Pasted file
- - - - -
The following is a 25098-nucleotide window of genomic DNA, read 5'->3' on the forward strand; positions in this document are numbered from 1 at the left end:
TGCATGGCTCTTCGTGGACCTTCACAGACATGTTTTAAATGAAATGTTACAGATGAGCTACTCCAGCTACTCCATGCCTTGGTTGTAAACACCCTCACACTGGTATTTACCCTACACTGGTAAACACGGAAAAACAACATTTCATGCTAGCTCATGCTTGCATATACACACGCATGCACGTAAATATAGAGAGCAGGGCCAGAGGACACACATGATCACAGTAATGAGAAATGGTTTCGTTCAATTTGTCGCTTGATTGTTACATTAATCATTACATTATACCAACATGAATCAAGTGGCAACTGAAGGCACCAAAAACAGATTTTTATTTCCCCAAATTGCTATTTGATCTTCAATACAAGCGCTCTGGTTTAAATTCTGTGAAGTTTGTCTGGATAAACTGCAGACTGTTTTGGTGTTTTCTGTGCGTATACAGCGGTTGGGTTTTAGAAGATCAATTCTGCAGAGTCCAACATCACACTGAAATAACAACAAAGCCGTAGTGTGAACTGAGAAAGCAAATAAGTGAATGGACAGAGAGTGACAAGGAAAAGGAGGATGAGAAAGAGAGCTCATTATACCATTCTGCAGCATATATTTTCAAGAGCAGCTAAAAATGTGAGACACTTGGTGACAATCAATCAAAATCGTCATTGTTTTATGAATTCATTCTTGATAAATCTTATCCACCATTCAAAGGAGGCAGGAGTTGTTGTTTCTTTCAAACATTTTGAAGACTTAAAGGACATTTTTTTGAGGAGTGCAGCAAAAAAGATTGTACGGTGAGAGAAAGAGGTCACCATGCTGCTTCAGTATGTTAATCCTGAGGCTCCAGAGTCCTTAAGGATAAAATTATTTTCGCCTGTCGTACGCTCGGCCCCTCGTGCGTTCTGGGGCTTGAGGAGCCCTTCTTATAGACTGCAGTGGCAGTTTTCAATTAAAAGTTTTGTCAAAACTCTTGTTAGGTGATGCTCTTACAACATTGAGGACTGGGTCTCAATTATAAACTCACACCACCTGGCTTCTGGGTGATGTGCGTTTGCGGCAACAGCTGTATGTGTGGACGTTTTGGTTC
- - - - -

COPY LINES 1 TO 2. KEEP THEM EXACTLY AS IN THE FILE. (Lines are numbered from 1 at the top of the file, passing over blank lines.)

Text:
The following is a 25098-nucleotide window of genomic DNA, read 5'->3' on the forward strand; positions in this document are numbered from 1 at the left end:
TGCATGGCTCTTCGTGGACCTTCACAGACATGTTTTAAATGAAATGTTACAGATGAGCTACTCCAGCTACTCCATGCCTTGGTTGTAAACACCCTCACACTGGTATTTACCCTACACTGGTAAACACGGAAAAACAACATTTCATGCTAGCTCATGCTTGCATATACACACGCATGCACGTAAATATAGAGAGCAGGGCCAGAGGACACACATGATCACAGTAATGAGAAATGGTTTCGTTCAATTTGTCGCTTGATTGTTACATTAATCATTACATTATACCAACATGAATCAAGTGGCAACTGAAGGCACCAAAAACAGATTTTTATTTCCCCAAATTGCTATTTGATCTTCAATACAAGCGCTCTGGTTTAAATTCTGTGAAGTTTGTCTGGATAAACTGCAGACTGTTTTGGTGTTTTCTGTGCGTATACAGCGGTTGGGTTTTAGAAGATCAATTCTGCAGAGTCCAACATCACACTGAAATAACAACAAAGCCGTAGTGTGAACTGAGAAAGCAAATAAGTGAATGGACAGAGAGTGACAAGGAAAAGGAGGATGAGAAAGAGAGCTCATTATACCATTCTGCAGCATATATTTTCAAGAGCAGCTAAAAATGTGAGACACTTGGTGACAATCAATCAAAATCGTCATTGTTTTATGAATTCATTCTTGATAAATCTTATCCACCATTCAAAGGAGGCAGGAGTTGTTGTTTCTTTCAAACATTTTGAAGACTTAAAGGACATTTTTTTGAGGAGTGCAGCAAAAAAGATTGTACGGTGAGAGAAAGAGGTCACCATGCTGCTTCAGTATGTTAATCCTGAGGCTCCAGAGTCCTTAAGGATAAAATTATTTTCGCCTGTCGTACGCTCGGCCCCTCGTGCGTTCTGGGGCTTGAGGAGCCCTTCTTATAGACTGCAGTGGCAGTTTTCAATTAAAAGTTTTGTCAAAACTCTTGTTAGGTGATGCTCTTACAACATTGAGGACTGGGTCTCAATTATAAACTCACACCACCTGGCTTCTGGGTGATGTGCGTTTGCGGCAACAGCTGTATGTGTGGACGTTTTGGTTC